The Audit Committee of Walmart’s Board of Directors oversees risks related to data privacy as part of its information security and cybersecurity oversight responsibilities. Walmart’s Digital Citizenship team helps to oversee Walmart’s compliance with our privacy policies and applicable laws. Our associates and service providers are required to commit to managing personal information appropriately and in accordance with Walmart’s policies and applicable laws.

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    Through Walmart’s privacy policies, we aim to provide customers, associates and other stakeholders with clear, prominent and easily accessible information on how we collect, use, share and protect personal information. We regularly update our policies to cover the use of new technologies and services. Our policies explain how and why we collect personal information; how personal information is used and protected; and when and with whom information is shared.

    Examples of our privacy policies include:

    • Walmart Privacy Policy. We collect data to enhance our customers’ experience, protect the security of our business, help prevent fraud, conduct business analyses and to fulfill our legal obligations. Our privacy policy also explains how we collect, share and protect customers’ personal information. 
    • Walmart Associate Information Privacy Policy. This policy explains how we collect and use personal information from our associates and outlines the steps we take to keep it safe. We expect associates and business partners that handle associate information to take reasonable measures to maintain the confidentiality of all associate information and to do so in accordance with our policies and the law.  
    • Walmart Supplier Privacy Policy. We use reasonable security measures to protect suppliers’ personal information. These measures may include physical and technical security access controls or other safeguards, information security technologies and policies, procedures to help ensure the appropriate disposal of information, and training programs. We have a team of associates who are responsible for helping to protect the security of personal information.  

    We have a number of other U.S.-focused privacy policies relevant to different privacy-related issues we face as a business; please see the Additional Resources section below for full list. Walmart’s international markets also have privacy notices that are specific to those markets’ businesses.

    Privacy Practices

    Walmart tracks emerging data privacy laws and implements compliance programs across the global enterprise. In recent years, Walmart and its international affiliates have created programs to comply with various state privacy laws in the United States and other data privacy laws in countries where we operate. Walmart’s Digital Citizenship Team, in partnership with our technology and business partners, have dedicated professionals that focus on compliance with laws enabling our customers to request information under various data subject access request laws that exist today and that may be passed in the coming years. We have designed our processes and systems to be as resilient as they can be to accommodate different coming state laws and meet the expectations of our customers and regulators about data transparency.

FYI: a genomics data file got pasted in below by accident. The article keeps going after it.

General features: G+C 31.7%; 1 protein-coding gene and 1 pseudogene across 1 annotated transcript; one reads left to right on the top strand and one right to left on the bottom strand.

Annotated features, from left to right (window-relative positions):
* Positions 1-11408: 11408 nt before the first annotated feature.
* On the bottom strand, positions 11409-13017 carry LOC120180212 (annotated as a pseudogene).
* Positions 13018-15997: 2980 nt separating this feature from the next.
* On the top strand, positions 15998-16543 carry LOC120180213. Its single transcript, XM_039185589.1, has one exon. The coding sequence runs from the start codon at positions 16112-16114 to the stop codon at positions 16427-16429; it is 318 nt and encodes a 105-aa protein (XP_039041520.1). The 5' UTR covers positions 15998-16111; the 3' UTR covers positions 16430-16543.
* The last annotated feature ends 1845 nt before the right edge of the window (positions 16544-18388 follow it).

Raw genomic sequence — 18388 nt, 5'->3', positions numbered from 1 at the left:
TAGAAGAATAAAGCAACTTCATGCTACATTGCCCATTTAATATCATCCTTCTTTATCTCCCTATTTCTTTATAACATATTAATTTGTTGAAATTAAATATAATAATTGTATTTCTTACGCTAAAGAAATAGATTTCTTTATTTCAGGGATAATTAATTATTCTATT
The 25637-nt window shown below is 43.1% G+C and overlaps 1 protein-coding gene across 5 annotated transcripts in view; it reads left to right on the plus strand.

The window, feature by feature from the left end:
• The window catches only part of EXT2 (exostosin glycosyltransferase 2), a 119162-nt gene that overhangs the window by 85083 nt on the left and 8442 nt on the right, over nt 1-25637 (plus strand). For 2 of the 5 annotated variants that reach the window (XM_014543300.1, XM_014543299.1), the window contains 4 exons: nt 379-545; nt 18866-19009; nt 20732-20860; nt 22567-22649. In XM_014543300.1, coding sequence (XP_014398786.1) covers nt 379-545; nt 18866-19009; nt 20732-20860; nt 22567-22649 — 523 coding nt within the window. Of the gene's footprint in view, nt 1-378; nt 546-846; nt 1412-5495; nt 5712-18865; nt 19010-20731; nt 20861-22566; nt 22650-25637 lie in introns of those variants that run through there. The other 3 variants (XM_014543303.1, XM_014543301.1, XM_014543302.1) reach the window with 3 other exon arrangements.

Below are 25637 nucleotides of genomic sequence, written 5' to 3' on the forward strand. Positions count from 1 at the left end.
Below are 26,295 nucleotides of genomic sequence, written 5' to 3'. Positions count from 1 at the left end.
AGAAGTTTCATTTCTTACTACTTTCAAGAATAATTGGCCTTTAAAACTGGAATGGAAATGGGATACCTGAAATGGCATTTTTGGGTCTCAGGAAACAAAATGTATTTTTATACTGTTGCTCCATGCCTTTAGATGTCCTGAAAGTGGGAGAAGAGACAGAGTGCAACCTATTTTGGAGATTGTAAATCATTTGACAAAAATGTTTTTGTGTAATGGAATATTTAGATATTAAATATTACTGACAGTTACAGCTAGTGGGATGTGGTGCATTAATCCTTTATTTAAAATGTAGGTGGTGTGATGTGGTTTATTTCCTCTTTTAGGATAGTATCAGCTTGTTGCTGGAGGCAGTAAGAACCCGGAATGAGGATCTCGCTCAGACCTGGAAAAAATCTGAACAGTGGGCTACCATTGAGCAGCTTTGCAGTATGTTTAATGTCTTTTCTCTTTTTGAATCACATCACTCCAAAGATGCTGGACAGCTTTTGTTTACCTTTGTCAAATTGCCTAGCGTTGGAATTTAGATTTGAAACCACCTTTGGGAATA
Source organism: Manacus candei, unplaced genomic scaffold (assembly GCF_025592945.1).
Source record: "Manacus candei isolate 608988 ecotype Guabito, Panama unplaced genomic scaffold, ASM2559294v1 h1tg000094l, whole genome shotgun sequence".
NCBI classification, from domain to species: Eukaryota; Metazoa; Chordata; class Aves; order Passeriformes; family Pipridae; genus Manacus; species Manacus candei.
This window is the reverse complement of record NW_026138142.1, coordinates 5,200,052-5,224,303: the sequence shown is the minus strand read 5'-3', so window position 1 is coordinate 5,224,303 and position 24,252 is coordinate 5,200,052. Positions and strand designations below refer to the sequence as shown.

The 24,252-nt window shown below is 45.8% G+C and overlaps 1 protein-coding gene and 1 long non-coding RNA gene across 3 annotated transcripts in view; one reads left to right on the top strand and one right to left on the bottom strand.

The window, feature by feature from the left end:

In addition, our Digital Values team includes professionals who manage governance for our websites and mobile apps. This team helps guide decisions and implement policies regarding sharing data with third parties, online tracking technologies, and the use of data in advertising and marketing efforts. The team helps business partners understand the rapidly changing technology landscape and implications for Walmart initiatives.

    Stakeholders can contact Walmart about privacy inquiries or concerns by visiting our Store and Corporate Feedback page and selecting “Company Feedback and Questions” from the menu or write to the Walmart Privacy Office.

    Engaging with Stakeholders on Privacy

    Walmart works with policymakers to enhance consumer privacy in the physical, digital, and omni-channel world. We strongly support bipartisan efforts toward a national privacy law that would protect the rights of all consumers in the U.S. and preempt a patchwork of state laws, which may be inconsistent and confusing for our customers.

    Data, Records & Information Management

    To earn and maintain the trust of our customers, associates and business partners, Walmart focuses on effective and efficient management of our data and information assets through our global Data, Records and Information Management teams, practices and policies. Our policies, standards and processes are designed to ensure data is secure and accurate and that Walmart’s management of the data complies with U.S. and other market-specific regulatory requirements.

    Policies and Standards